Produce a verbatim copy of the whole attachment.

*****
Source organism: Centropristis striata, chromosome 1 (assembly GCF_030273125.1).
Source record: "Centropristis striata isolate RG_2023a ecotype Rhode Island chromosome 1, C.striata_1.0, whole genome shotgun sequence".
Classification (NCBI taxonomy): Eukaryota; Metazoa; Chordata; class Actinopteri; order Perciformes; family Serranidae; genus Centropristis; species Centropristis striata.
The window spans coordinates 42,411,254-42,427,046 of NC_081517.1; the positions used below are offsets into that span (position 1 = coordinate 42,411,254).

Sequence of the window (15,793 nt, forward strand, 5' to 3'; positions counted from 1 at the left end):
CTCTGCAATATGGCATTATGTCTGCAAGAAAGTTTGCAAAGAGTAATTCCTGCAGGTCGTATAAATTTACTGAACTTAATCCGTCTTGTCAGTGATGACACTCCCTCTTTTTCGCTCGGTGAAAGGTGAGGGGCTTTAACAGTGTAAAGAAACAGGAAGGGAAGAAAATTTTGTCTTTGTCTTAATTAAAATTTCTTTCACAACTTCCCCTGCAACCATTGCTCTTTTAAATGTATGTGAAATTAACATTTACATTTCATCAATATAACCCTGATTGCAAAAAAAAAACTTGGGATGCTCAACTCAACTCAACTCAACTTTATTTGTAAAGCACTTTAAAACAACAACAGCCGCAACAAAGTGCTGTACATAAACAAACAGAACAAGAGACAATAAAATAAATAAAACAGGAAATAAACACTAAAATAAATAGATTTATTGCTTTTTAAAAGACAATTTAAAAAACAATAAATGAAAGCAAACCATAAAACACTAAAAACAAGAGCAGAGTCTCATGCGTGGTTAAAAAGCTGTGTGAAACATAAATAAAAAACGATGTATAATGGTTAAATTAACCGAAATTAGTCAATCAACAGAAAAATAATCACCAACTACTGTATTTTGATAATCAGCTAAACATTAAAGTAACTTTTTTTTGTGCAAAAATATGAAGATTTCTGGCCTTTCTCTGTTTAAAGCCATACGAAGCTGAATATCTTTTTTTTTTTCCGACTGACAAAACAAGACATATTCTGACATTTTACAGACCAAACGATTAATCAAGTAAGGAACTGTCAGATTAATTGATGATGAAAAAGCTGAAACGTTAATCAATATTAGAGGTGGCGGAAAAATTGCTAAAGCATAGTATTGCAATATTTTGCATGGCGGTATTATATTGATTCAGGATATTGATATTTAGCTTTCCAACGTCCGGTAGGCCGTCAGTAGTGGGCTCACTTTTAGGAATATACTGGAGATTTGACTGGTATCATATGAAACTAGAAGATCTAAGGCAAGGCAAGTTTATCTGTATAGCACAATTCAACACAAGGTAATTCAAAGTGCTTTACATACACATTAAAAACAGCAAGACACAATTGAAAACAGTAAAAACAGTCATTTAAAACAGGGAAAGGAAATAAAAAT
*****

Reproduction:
Source organism: Centropristis striata, chromosome 1 (assembly GCF_030273125.1).
Source record: "Centropristis striata isolate RG_2023a ecotype Rhode Island chromosome 1, C.striata_1.0, whole genome shotgun sequence".
Classification (NCBI taxonomy): Eukaryota; Metazoa; Chordata; class Actinopteri; order Perciformes; family Serranidae; genus Centropristis; species Centropristis striata.
The window spans coordinates 42,411,254-42,427,046 of NC_081517.1; the positions used below are offsets into that span (position 1 = coordinate 42,411,254).

Sequence of the window (15,793 nt, forward strand, 5' to 3'; positions counted from 1 at the left end):
CTCTGCAATATGGCATTATGTCTGCAAGAAAGTTTGCAAAGAGTAATTCCTGCAGGTCGTATAAATTTACTGAACTTAATCCGTCTTGTCAGTGATGACACTCCCTCTTTTTCGCTCGGTGAAAGGTGAGGGGCTTTAACAGTGTAAAGAAACAGGAAGGGAAGAAAATTTTGTCTTTGTCTTAATTAAAATTTCTTTCACAACTTCCCCTGCAACCATTGCTCTTTTAAATGTATGTGAAATTAACATTTACATTTCATCAATATAACCCTGATTGCAAAAAAAAAACTTGGGATGCTCAACTCAACTCAACTCAACTTTATTTGTAAAGCACTTTAAAACAACAACAGCCGCAACAAAGTGCTGTACATAAACAAACAGAACAAGAGACAATAAAATAAATAAAACAGGAAATAAACACTAAAATAAATAGATTTATTGCTTTTTAAAAGACAATTTAAAAAACAATAAATGAAAGCAAACCATAAAACACTAAAAACAAGAGCAGAGTCTCATGCGTGGTTAAAAAGCTGTGTGAAACATAAATAAAAAACGATGTATAATGGTTAAATTAACCGAAATTAGTCAATCAACAGAAAAATAATCACCAACTACTGTATTTTGATAATCAGCTAAACATTAAAGTAACTTTTTTTTGTGCAAAAATATGAAGATTTCTGGCCTTTCTCTGTTTAAAGCCATACGAAGCTGAATATCTTTTTTTTTTTCCGACTGACAAAACAAGACATATTCTGACATTTTACAGACCAAACGATTAATCAAGTAAGGAACTGTCAGATTAATTGATGATGAAAAAGCTGAAACGTTAATCAATATTAGAGGTGGCGGAAAAATTGCTAAAGCATAGTATTGCAATATTTTGCATGGCGGTATTATATTGATTCAGGATATTGATATTTAGCTTTCCAACGTCCGGTAGGCCGTCAGTAGTGGGCTCACTTTTAGGAATATACTGGAGATTTGACTGGTATCATATGAAACTAGAAGATCTAAGGCAAGGCAAGTTTATCTGTATAGCACAATTCAACACAAGGTAATTCAAAGTGCTTTACATACACATTAAAAACAGCAAGACACAATTGAAAACAGTAAAAACAGTCATTTAAAACAGGGAAAGGAAATAAAAAT